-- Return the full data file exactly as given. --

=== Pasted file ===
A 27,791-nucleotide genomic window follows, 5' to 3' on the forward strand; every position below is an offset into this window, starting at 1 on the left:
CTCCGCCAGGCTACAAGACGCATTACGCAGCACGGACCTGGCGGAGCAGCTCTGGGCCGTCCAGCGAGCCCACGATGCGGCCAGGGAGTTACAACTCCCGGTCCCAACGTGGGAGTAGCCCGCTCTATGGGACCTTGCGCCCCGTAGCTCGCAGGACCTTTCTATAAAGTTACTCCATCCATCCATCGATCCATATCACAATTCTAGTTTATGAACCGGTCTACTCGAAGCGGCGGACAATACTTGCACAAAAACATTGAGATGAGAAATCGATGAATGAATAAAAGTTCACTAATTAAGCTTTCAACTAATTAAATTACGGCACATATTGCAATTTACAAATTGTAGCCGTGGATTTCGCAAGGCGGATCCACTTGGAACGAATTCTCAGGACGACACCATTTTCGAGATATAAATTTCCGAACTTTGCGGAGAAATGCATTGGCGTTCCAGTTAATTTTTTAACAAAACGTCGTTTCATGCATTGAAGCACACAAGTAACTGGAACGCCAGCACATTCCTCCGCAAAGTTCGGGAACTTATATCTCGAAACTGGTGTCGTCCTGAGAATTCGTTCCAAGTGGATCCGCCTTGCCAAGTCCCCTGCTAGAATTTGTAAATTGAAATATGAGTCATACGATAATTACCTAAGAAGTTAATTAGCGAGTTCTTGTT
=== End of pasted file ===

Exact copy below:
A 27,791-nucleotide genomic window follows, 5' to 3' on the forward strand; every position below is an offset into this window, starting at 1 on the left:
CTCCGCCAGGCTACAAGACGCATTACGCAGCACGGACCTGGCGGAGCAGCTCTGGGCCGTCCAGCGAGCCCACGATGCGGCCAGGGAGTTACAACTCCCGGTCCCAACGTGGGAGTAGCCCGCTCTATGGGACCTTGCGCCCCGTAGCTCGCAGGACCTTTCTATAAAGTTACTCCATCCATCCATCGATCCATATCACAATTCTAGTTTATGAACCGGTCTACTCGAAGCGGCGGACAATACTTGCACAAAAACATTGAGATGAGAAATCGATGAATGAATAAAAGTTCACTAATTAAGCTTTCAACTAATTAAATTACGGCACATATTGCAATTTACAAATTGTAGCCGTGGATTTCGCAAGGCGGATCCACTTGGAACGAATTCTCAGGACGACACCATTTTCGAGATATAAATTTCCGAACTTTGCGGAGAAATGCATTGGCGTTCCAGTTAATTTTTTAACAAAACGTCGTTTCATGCATTGAAGCACACAAGTAACTGGAACGCCAGCACATTCCTCCGCAAAGTTCGGGAACTTATATCTCGAAACTGGTGTCGTCCTGAGAATTCGTTCCAAGTGGATCCGCCTTGCCAAGTCCCCTGCTAGAATTTGTAAATTGAAATATGAGTCATACGATAATTACCTAAGAAGTTAATTAGCGAGTTCTTGTT